Michael Duffy finds titles that offer practical help and food for thought
THE NEWLY QUALIFIED TEACHER'S HANDBOOK. By Elizabeth Holmes. Kogan Page pound;14.99
THE GUERRILLA GUIDE TO TEACHING. By Sue Cowley. Continuum pound;14.99.
PROFESSIONAL VALUES AND PRACTICE FOR TEACHERS AND STUDENT TEACHERS. Edited by Mike Cole. David Fulton pound;16
It seems forbidding at first: the obstacle course of applications, interviews and rejections that trainee teachers have to negotiate in the search for their first appointment. And it's much the same when you actually land that job. Here you are, in an unfamiliar school in an unfamiliar place, confronted with a host of unfamiliar challenges and expectations. Where does one start? Help!
But don't worry. Help is at hand - not just from your induction tutor (as a newly qualified teacher, that is your statutory entitlement) but also from the various guides and handbooks that are written specifically with your needs in mind.
The latest edition of Elizabeth Holmes's handbook is exactly what it says it is: a bit long-winded at times but helpful in content, reassuring in tone and eminently practical in application. How sensible, for example, to have a section on staffroom politics and etiquette - always a potential pitfall - or how to cope with your first assembly, or on not being tempted to opt out of the teachers' pension scheme. How wise to address behaviour management not as an abstract skill but always in its teaching and learning context. Low-level disruption - here described as "the persistent interruptions of chatterers and comedians" - is a concern: there is excellent advice here on how to deal with it and avoid it.
Or you could get hold of Sue Cowley's guidebook. This isn't as subversive as the title suggests, but it is down-to-earth and straight-talking - not surprising from an author whose earlier works have included Getting the Buggers to Behave - and it really does cover the things that are going to concern you. One of its strengths is that it uses the voices of real teachers and captures not only the excitement of teaching but also its frustrations.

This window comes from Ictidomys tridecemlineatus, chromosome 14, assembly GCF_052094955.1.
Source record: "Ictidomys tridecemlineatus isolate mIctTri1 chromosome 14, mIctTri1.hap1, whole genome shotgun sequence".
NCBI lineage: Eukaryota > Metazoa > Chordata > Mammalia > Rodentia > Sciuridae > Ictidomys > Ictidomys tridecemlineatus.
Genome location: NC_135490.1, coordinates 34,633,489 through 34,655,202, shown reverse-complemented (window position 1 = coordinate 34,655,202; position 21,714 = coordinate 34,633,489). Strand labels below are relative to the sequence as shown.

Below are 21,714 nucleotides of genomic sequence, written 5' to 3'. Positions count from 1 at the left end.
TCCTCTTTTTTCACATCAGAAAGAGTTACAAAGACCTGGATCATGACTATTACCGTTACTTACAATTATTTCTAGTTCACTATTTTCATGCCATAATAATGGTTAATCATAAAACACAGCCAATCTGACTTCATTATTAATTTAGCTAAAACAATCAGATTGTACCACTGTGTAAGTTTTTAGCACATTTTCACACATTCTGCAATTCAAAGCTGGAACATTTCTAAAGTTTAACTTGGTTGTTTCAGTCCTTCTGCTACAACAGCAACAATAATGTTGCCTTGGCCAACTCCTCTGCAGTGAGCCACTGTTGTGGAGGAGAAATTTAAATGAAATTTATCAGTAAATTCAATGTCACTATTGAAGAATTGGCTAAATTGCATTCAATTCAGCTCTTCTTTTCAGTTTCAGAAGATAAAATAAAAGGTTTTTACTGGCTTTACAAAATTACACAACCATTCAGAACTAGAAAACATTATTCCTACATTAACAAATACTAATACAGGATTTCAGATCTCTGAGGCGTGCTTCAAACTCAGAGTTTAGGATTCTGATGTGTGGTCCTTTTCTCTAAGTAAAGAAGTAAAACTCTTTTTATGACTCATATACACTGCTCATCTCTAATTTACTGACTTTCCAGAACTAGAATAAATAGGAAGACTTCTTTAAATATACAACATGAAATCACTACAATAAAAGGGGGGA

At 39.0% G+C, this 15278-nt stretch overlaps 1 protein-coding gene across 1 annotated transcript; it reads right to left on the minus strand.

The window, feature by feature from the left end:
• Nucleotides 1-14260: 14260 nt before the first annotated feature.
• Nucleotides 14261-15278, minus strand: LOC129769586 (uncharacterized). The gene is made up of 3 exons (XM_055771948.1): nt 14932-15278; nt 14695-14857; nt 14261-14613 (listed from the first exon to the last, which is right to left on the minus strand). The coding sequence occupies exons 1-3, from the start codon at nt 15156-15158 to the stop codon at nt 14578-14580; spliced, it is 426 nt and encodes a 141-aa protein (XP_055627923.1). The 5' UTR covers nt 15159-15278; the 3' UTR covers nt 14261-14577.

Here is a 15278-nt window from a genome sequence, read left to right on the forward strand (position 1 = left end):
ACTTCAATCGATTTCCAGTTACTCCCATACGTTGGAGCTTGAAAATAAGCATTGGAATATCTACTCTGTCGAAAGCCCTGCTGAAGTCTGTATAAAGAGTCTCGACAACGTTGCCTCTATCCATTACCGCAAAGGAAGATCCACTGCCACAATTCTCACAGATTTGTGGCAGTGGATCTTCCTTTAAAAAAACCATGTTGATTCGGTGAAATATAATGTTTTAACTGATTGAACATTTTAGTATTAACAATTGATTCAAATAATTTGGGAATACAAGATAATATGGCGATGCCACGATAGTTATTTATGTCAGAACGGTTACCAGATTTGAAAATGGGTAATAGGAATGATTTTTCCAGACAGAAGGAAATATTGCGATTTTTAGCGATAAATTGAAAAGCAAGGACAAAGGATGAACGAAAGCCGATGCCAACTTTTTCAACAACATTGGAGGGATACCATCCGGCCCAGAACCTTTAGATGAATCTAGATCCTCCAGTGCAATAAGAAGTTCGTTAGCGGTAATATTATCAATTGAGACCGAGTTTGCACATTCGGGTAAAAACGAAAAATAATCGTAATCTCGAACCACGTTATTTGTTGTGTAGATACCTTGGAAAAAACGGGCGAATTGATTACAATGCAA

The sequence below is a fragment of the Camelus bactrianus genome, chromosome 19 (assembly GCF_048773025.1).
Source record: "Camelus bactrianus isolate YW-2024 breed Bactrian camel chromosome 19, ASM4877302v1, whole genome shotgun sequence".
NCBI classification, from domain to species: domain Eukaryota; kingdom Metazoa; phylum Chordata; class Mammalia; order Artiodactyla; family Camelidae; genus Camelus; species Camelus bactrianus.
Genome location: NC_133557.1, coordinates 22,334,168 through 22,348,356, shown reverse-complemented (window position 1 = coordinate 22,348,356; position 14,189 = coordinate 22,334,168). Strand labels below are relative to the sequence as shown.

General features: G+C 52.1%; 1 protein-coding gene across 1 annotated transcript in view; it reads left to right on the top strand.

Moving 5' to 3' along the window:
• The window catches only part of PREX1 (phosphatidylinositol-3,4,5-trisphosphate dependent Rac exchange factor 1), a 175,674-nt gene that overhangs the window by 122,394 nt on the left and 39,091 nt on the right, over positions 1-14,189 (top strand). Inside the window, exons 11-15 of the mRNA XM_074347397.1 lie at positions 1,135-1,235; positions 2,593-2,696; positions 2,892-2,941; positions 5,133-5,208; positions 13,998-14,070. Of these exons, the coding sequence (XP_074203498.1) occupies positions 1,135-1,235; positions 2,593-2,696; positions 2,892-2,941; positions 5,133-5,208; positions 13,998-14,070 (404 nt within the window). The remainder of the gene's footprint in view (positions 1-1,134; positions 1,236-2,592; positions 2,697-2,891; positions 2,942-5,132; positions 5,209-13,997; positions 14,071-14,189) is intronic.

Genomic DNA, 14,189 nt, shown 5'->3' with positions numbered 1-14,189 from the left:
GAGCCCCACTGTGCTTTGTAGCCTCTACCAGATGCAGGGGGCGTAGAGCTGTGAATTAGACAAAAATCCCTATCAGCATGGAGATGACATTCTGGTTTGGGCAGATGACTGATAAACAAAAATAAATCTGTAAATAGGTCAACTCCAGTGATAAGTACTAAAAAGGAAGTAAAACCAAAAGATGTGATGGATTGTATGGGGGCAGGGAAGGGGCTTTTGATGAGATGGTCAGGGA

It starts with training, job-hunting and interviews and has an excellent section - again, real voices - on who does what in schools ("It really is worth while getting to know the caretaker"). It covers that all-important induction year: lesson planning, schemes of work, assessment, reports, self-evaluation, and it goes beyond the classroom: pastoral work, pay and promotion, Ofsted, unions and the General Teaching Council and the nitty-gritty of administration, right down to "Clear your pigeonhole regularly". There should be a copy in every staffroom.
An excellent section called The Teacher's Toolkit includes model CVs and applications, a sample markbook layout, sample teaching plans and a Ten Tips for ... chapter to help you deal with stress, colleagues, parents and anything else you haven't already encountered. There's also a really useful How do I...? section on ICT. In short, it's invaluable: keep it under lock and key, or your colleagues will pinch it.
Unless of course they have read Mike Cole's edited collection: an important reminder that teaching is about more than competences, skills and knowing the tricks of the trade. It is about personal and professional values, too: the qualities that are reflected in the professional code of the GTC. As a young teacher, you need to think about those values, not just because they preface that daunting list of standards that NQTs must meet, but because they will shape your teaching and your pupils' learning.
Promoting "positive values" and "equal opportunities" and "having respect for all your pupils" sounds easy, but in fact it's not. Except in schools - and sometimes not even there - these values are not widely practised.
But the teachers whom you best remember - and those whom you will come to most admire - are always the ones who reflect these qualities in action. They also tend to be the ones who enjoy the job most.
If you want to know their secret, Cole and his contributors offer some answers because they make you think about the nature of learning and your professional commitment to it.